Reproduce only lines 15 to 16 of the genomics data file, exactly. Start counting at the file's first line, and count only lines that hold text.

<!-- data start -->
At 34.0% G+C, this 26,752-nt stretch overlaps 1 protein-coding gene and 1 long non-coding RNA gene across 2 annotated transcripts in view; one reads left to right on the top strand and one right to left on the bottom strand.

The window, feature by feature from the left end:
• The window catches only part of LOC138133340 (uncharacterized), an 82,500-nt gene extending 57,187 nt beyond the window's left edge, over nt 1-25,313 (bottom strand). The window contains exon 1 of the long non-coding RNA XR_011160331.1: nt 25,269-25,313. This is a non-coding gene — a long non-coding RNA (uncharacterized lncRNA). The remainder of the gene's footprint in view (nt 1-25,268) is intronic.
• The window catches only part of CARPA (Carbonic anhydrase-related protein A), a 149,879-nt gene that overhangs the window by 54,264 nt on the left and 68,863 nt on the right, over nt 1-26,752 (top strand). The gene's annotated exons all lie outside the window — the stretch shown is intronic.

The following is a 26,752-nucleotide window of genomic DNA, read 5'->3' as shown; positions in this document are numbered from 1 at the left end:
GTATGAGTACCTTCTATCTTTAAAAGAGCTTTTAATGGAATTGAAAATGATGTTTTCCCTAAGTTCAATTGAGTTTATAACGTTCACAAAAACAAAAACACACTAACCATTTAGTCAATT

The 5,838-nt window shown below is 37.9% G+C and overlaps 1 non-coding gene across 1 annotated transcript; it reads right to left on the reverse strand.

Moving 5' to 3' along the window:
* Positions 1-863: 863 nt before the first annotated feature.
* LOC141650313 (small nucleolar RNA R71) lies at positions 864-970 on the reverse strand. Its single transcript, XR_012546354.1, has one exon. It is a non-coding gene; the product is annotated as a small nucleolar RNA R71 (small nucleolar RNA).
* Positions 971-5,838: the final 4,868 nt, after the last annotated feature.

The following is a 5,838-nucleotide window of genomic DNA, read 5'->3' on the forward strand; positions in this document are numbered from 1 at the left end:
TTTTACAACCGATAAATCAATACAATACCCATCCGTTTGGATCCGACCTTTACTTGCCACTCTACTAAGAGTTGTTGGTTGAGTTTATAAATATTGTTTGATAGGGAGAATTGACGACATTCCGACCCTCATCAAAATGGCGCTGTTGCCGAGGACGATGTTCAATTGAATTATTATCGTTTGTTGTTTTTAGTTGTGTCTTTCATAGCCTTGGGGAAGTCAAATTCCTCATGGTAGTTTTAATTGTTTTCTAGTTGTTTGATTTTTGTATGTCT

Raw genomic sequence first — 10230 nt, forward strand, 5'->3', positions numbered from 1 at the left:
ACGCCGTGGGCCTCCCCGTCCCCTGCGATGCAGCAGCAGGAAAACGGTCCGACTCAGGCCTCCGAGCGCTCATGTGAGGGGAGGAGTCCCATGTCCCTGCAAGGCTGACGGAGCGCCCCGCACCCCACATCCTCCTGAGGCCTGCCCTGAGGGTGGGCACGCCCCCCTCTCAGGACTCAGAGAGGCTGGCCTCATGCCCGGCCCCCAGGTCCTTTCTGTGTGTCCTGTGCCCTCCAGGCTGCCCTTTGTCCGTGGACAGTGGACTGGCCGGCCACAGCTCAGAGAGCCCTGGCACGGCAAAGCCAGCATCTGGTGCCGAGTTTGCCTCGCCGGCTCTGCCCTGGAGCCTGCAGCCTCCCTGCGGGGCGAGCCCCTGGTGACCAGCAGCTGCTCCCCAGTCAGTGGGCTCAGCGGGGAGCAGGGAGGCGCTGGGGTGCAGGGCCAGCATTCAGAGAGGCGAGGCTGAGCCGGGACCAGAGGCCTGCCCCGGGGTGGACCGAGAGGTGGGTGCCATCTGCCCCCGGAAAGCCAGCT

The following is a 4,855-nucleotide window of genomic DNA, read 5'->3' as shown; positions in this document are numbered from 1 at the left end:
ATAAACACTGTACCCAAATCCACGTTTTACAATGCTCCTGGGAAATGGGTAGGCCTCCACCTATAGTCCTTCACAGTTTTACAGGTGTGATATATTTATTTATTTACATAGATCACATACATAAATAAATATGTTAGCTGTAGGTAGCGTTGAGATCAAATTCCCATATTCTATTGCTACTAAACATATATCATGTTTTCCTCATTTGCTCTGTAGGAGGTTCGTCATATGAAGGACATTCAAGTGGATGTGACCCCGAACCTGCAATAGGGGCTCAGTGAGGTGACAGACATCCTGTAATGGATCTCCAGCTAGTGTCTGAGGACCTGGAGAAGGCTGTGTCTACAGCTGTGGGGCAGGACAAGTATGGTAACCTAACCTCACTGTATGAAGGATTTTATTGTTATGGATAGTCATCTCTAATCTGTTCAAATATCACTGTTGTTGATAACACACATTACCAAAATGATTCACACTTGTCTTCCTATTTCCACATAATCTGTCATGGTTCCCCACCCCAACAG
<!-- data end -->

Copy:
ACGCCGTGGGCCTCCCCGTCCCCTGCGATGCAGCAGCAGGAAAACGGTCCGACTCAGGCCTCCGAGCGCTCATGTGAGGGGAGGAGTCCCATGTCCCTGCAAGGCTGACGGAGCGCCCCGCACCCCACATCCTCCTGAGGCCTGCCCTGAGGGTGGGCACGCCCCCCTCTCAGGACTCAGAGAGGCTGGCCTCATGCCCGGCCCCCAGGTCCTTTCTGTGTGTCCTGTGCCCTCCAGGCTGCCCTTTGTCCGTGGACAGTGGACTGGCCGGCCACAGCTCAGAGAGCCCTGGCACGGCAAAGCCAGCATCTGGTGCCGAGTTTGCCTCGCCGGCTCTGCCCTGGAGCCTGCAGCCTCCCTGCGGGGCGAGCCCCTGGTGACCAGCAGCTGCTCCCCAGTCAGTGGGCTCAGCGGGGAGCAGGGAGGCGCTGGGGTGCAGGGCCAGCATTCAGAGAGGCGAGGCTGAGCCGGGACCAGAGGCCTGCCCCGGGGTGGACCGAGAGGTGGGTGCCATCTGCCCCCGGAAAGCCAGCT

The following is a 4,855-nucleotide window of genomic DNA, read 5'->3' as shown; positions in this document are numbered from 1 at the left end: